- They can’t point to the main parts of their body.
- They never approach other children and don’t show interest in playing with them.
- Also, they don’t recognize their various familiar spaces such as the kitchen, the bathroom, the bedroom, etc.
- They fail to mimic the actions of adults.
- Finally, they don’t respond to their name.
24 to 30 months
- Here, a child can jump with both feet.
- They can throw a ball with their hands and kick it.
- They can take off their shoes and unbutton their pants.
- Also, they can use a spoon and a fork and drink from a cup without spilling.
- They can go potty under supervision.
- They can easily move through their usual spaces at home and at school.
- In addition, they can identify some changes in nature that correspond to the various seasons.
- They can recognize familiar people in photographs and play with other children.
- They can differentiate people, animals, and plants in images.
- Finally, they can say hello to familiar children and adults when asked.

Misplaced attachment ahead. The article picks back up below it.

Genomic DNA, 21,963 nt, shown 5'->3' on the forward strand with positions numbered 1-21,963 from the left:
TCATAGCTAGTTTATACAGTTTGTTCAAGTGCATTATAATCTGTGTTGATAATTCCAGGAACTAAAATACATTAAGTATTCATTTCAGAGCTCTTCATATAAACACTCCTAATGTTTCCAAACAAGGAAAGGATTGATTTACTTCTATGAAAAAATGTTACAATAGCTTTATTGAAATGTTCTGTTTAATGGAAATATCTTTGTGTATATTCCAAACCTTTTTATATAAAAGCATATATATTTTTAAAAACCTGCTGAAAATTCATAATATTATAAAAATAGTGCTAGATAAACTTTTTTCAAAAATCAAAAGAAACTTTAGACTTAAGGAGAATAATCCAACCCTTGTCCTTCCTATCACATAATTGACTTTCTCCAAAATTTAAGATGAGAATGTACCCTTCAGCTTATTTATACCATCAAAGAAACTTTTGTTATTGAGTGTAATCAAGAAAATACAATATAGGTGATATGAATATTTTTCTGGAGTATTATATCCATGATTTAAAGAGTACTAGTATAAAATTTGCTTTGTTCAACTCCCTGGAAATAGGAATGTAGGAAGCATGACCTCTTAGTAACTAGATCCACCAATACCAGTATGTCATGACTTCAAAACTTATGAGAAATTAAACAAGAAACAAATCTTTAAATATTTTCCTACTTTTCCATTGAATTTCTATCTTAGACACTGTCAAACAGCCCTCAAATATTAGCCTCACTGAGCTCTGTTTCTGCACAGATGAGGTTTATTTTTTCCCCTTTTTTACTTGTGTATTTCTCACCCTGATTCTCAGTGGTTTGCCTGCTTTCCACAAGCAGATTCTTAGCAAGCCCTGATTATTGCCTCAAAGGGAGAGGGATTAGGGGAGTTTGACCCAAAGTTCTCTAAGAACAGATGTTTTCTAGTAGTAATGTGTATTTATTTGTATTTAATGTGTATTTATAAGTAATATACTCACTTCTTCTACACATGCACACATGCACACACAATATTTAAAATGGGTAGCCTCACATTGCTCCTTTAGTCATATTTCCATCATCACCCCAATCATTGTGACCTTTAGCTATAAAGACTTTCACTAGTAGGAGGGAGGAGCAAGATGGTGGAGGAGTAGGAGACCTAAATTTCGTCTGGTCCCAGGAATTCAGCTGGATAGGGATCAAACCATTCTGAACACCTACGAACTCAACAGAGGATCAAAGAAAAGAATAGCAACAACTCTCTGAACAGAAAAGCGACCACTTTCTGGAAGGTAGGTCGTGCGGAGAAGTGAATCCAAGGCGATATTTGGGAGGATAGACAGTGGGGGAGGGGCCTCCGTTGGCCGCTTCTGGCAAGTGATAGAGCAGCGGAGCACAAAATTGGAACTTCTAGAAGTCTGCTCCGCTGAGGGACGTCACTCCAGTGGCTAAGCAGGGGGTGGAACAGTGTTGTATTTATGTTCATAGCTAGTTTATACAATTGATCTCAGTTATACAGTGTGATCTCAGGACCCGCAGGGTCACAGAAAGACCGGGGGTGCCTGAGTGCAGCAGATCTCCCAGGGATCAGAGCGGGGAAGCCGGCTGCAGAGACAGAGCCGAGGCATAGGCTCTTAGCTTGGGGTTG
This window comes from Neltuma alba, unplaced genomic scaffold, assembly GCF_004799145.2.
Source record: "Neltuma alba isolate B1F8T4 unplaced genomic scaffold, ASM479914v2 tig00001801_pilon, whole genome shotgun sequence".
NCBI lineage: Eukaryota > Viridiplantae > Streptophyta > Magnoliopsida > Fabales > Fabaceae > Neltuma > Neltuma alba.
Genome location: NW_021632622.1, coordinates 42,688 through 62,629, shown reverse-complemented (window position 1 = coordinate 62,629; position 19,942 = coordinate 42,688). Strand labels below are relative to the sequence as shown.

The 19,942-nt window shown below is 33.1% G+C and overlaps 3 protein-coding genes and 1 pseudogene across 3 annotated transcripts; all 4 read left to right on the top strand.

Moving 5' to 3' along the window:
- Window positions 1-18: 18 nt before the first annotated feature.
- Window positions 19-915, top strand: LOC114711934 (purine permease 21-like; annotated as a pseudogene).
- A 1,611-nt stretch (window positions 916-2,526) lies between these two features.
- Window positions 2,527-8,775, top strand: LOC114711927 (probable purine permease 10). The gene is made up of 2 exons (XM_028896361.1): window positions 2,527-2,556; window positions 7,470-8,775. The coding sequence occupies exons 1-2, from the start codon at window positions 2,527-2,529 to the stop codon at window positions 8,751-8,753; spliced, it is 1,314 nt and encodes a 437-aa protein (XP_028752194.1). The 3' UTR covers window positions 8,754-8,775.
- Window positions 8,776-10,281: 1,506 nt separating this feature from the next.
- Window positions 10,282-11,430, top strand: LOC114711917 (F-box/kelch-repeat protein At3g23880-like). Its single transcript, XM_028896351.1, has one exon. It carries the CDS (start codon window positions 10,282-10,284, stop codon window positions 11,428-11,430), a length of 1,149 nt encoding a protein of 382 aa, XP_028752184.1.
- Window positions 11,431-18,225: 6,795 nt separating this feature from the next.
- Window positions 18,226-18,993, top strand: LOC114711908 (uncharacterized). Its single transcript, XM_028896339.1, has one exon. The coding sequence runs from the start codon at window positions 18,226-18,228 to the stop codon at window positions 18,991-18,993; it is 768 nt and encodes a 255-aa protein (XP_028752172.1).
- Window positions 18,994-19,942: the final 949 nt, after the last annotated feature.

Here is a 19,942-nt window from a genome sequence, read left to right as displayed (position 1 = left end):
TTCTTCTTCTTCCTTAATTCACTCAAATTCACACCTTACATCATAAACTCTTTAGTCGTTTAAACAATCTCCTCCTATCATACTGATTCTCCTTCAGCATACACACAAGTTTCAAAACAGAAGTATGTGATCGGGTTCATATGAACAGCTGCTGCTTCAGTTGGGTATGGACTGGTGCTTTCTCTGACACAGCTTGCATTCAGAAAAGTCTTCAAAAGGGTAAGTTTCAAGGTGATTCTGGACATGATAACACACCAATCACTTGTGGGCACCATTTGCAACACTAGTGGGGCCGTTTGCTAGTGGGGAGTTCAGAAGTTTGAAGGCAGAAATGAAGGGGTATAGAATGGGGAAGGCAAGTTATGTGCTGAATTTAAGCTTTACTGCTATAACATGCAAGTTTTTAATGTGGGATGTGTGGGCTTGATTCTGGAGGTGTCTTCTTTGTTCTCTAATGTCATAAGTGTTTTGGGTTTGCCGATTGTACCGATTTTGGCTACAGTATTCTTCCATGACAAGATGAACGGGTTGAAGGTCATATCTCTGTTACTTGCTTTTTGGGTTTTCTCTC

Psychomotor development from 24 to 36 months
- In this final stage of psychomotor development, a child can perform manual activities of manipulation such as screwing, fitting, or skewering.
- They’re able to run and jump with some control.
- They can ask to go potty whenever they need it.
- Also, they start showing preferences for some of their classmates.
- They can show affection for younger children and pets.
- Finally, they know the social rules and habits of the groups they belong to.
Warning signs in a three-year-old child
- They pee in their pants.
- They’re unable to respond to simple commands.
- Also, they can’t identify images.
- They stay isolated and aren’t curious about things.
- In addition, they don’t speak in full sentences.
- They can’t mimic simple strokes.
Note that all these warning signs are nothing more than clues that should get your attention so that, if deemed necessary, you may consult a specialist who can help your child boost certain abilities.
However, don’t worry excessively if your child hasn’t yet reached the developmental milestones of their age. With timely intervention, most of their cognitive development delays can be repaired.